When The Sword-Edged Blonde was released in hardcover in 2007 (it’ll be out later this month in paperback; see sidebar for more info), its high-concept idea–sword-and-sorcery fantasy written as hard-boiled detective fiction–led a lot of people to think it was a parody of its two genres, using one (detective) to mock the other (fantasy). This was never my intent. Although I hope there are some humorous moments, I wanted to tell a serious fantasy story, about larger-than-life characters and events, in a way that let the emotional moments reach past any genre tropes and thus truly affect the reader.
Mary Jo Pehl has faced this same issue, in a much more public way. As a writer and performer on one of my favorite TV shows ever, Mystery Science Theater 3000, she helped bring cutting mockery to new heights. As part of the Cinematic Titanic cast, she has continued this. But she’s also written a book, a play and a one-man show (literally written for a man).
She was kind enough to talk to me about how having a knack for comedy affects her more serious intentions, and the way the writing process changes depending on the format.
Alex: You have a lot of experience with “comedic deconstruction” (i.e.,
making fun of things); what sort of effect has that had on your other
Mary Jo: I think it’s taught me to be more analytical. With that, I think my writing has become more honest, both intellectually and psychically. Sometimes I can’t enjoy things at face value, because my mind is busy knitting on how a joke, situation, or denouement was set up and how it paid off. It’s heightened my sense of irreverence. It’s also made me take care with paying attention to my own voice; I try not to be snarky just for the sake of being snarky.
Do you consider your theatrical writing to be essentially comic in nature, or serious with comic elements? And is there an underlying theme that links your writing?
You know, I don’t think I’ve done enough theatrical writing to sense a trend. All writing, to me, is a grand experiment. I’ve only written two or three short pieces for other performers, and a couple of solo shows. In considering them, I think they are serious with comic elements. But I love bathos and pathos, which, to me, is life. Many people have said that my writing has made them both want to laugh and cry. I don’t know if that’s a compliment, and I don’t know if it’s due to ineptitude or actual skill!
Do you worry that your public persona as a comic performer influences the way audiences and/or readers comprehend and accept any serious intent you might put into your work?
I used to worry about that, but then the fretting only got in the way of my work. I think you start short-changing your work when you start worrying about who might think what about it. It’s a just a version of “The Editor” we all have. The creativity starts to be hassled and crippled by the demons of what will people think. But yeah, I suspect I have been passed over for grants and awards because I’m viewed as a comedy writer, and comedy can’t be seriously on its own merits. I’ve written about very serious topics, some of which have had some honest, dark humorous things happen as a part of them, and I feel like they might have been dismissed wholesale because I’m a “comedic” writer.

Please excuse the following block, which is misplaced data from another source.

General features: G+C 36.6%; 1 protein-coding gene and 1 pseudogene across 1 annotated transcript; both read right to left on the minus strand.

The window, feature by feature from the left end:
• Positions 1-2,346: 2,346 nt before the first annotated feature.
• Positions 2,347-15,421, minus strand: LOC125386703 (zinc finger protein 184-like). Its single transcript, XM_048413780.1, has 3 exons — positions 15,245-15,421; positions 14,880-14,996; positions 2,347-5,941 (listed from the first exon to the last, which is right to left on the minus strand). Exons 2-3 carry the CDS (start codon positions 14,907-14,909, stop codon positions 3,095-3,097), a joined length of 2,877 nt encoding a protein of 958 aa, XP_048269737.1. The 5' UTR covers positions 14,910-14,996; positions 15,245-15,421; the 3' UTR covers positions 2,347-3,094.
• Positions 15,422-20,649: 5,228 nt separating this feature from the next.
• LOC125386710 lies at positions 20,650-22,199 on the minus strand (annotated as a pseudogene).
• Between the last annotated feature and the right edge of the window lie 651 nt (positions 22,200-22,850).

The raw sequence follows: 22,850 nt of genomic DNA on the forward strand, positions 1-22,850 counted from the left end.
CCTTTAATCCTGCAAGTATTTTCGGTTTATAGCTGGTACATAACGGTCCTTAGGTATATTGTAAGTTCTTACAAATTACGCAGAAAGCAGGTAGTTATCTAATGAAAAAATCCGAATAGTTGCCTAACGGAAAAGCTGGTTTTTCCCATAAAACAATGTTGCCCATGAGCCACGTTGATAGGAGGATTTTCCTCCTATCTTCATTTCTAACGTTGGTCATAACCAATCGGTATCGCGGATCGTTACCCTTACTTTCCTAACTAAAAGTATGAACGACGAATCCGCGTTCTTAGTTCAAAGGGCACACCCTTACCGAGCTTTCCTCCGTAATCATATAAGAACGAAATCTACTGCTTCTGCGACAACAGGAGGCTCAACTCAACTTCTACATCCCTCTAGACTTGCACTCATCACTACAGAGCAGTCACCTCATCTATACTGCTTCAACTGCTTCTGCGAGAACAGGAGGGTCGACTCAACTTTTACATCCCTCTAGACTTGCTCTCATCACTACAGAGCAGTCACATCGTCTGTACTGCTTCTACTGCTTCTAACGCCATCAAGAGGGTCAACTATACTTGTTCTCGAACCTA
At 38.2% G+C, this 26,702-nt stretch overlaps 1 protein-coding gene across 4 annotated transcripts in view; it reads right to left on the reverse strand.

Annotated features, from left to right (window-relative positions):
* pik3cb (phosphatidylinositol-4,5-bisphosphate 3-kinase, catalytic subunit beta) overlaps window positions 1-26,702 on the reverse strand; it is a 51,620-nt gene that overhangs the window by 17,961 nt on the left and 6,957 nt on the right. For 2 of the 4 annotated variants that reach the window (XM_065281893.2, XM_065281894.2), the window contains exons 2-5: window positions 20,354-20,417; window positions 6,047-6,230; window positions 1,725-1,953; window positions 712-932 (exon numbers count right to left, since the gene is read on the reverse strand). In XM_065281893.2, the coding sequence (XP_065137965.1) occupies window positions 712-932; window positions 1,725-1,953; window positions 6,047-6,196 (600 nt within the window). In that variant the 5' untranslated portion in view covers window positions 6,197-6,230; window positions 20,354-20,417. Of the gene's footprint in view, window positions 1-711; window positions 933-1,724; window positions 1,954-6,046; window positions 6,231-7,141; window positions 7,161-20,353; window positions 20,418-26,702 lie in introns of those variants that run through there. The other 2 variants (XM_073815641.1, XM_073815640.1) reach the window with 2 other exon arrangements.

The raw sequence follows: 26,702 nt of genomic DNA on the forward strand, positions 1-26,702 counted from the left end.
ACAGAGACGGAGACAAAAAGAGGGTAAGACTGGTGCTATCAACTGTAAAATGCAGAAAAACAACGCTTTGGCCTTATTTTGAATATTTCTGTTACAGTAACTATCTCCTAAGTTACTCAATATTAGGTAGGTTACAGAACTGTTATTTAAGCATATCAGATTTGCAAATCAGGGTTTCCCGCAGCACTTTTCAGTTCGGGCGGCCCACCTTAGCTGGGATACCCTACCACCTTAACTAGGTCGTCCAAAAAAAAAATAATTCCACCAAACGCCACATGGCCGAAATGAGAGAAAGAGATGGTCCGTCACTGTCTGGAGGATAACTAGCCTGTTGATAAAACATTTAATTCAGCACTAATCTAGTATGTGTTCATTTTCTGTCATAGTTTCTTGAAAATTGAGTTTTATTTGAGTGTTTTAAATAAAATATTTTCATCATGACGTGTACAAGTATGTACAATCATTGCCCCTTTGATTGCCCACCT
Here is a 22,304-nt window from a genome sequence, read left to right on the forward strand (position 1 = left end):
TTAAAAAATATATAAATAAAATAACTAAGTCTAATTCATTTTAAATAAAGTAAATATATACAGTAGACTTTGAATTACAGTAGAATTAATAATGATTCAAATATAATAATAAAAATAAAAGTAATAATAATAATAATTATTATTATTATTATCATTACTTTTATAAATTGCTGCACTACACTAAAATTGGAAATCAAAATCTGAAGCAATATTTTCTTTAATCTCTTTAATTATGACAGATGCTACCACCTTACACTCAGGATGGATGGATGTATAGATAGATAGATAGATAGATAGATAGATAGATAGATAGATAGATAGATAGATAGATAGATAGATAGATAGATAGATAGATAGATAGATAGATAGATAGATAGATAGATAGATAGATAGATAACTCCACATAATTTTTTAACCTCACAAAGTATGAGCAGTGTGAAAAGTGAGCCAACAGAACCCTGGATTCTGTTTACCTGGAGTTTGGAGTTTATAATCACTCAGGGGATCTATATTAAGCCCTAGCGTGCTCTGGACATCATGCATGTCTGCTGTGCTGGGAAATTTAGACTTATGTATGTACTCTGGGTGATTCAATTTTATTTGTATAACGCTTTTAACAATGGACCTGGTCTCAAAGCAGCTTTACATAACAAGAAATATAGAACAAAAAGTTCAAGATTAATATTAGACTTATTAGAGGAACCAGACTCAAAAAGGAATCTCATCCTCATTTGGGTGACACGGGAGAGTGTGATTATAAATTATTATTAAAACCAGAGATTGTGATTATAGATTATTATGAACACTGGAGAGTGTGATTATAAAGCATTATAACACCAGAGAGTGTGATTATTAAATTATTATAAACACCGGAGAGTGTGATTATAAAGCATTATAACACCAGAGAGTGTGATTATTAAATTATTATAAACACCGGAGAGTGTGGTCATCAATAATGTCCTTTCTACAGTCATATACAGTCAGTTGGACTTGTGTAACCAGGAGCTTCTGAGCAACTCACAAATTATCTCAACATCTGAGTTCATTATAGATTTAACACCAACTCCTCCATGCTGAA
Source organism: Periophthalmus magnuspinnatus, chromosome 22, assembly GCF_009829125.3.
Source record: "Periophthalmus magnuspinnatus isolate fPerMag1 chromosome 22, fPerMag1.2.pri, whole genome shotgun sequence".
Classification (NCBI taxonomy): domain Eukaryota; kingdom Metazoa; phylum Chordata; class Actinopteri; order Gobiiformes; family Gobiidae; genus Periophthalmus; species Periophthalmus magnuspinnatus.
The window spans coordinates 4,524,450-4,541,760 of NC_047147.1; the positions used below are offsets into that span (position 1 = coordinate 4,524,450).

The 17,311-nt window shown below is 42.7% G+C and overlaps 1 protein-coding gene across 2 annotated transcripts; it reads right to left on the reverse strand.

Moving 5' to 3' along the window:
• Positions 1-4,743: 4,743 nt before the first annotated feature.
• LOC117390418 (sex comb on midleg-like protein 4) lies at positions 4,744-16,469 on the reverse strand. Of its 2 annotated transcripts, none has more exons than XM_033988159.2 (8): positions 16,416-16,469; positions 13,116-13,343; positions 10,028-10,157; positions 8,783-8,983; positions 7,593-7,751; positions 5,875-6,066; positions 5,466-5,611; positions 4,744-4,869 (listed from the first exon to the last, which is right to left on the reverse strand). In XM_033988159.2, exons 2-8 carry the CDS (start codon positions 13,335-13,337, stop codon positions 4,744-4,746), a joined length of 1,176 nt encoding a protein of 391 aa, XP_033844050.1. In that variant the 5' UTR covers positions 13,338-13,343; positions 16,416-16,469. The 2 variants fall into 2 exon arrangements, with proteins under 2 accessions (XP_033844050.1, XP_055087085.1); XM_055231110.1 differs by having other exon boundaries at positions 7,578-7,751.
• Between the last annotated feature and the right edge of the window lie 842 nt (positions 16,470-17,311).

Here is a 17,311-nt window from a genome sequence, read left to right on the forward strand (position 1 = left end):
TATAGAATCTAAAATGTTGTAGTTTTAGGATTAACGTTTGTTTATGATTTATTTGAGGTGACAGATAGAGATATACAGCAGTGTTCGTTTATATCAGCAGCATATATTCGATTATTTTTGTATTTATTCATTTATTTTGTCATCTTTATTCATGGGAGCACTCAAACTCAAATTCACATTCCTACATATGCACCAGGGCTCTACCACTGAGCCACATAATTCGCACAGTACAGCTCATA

What’s different about writing material strictly to be read (“I Lived with My Parents”), for yourself to perform (“Here, There and Underwear”) and writing for others (“Man Saved by Condiments”)?
I don’t know if I know exactly, because I’m not sure I’ve succeeded! Like I said, it’s always a work in progress. I think when you’re sitting alone with a book and words on a page, your head takes it in differently than when you’re in a live performance environment, so I try to write accordingly. I get more specific and illustrative in language, because I want to try to bring the reader into what’s happening. It’s an attempt at verbal 3D, I suppose. In performance, obviously, you can use body language, intonation and facial expression to get a point across or to illustrate a situation. Writing “Man Saved By Condiments” was difficult because I was writing it for a male, and I got really hung up on how a man would speak, act and react to something. Then I realized men were human, so I used that as a starting point!
I read in another interview that “Bartleby the Scrivener” is one of your favorite books. I couldn’t tell if that was a joke, but if it’s true: why?
No joke -it is one of my favorite stories ever. Two reasons: I’m a big Melville fan, and, for starters, I think it’s an especially interesting from him because he is mostly known for his adventure stories. It’s both quite spare and very evocative; I love the economy of language. But here’s this story about an office worker, from the perspective of someone who’d seen the high seas and remote islands, the life of an adventurer to be sure.
Second, there is something about Bartleby and his situation that I very much identify with. There’s a real absurdist quality in it, and a subversive response to the capitalistic and industrial forces that were coming to bear in that age. While I still continue to contemplate the story, I completely understand Bartleby’s response: “I would prefer not to.” And by the way, if you get a chance to see Sam Ita’s Moby Dick, do. Astonishing.
Thanks to Mary Jo Pehl for taking the time to answer my questions.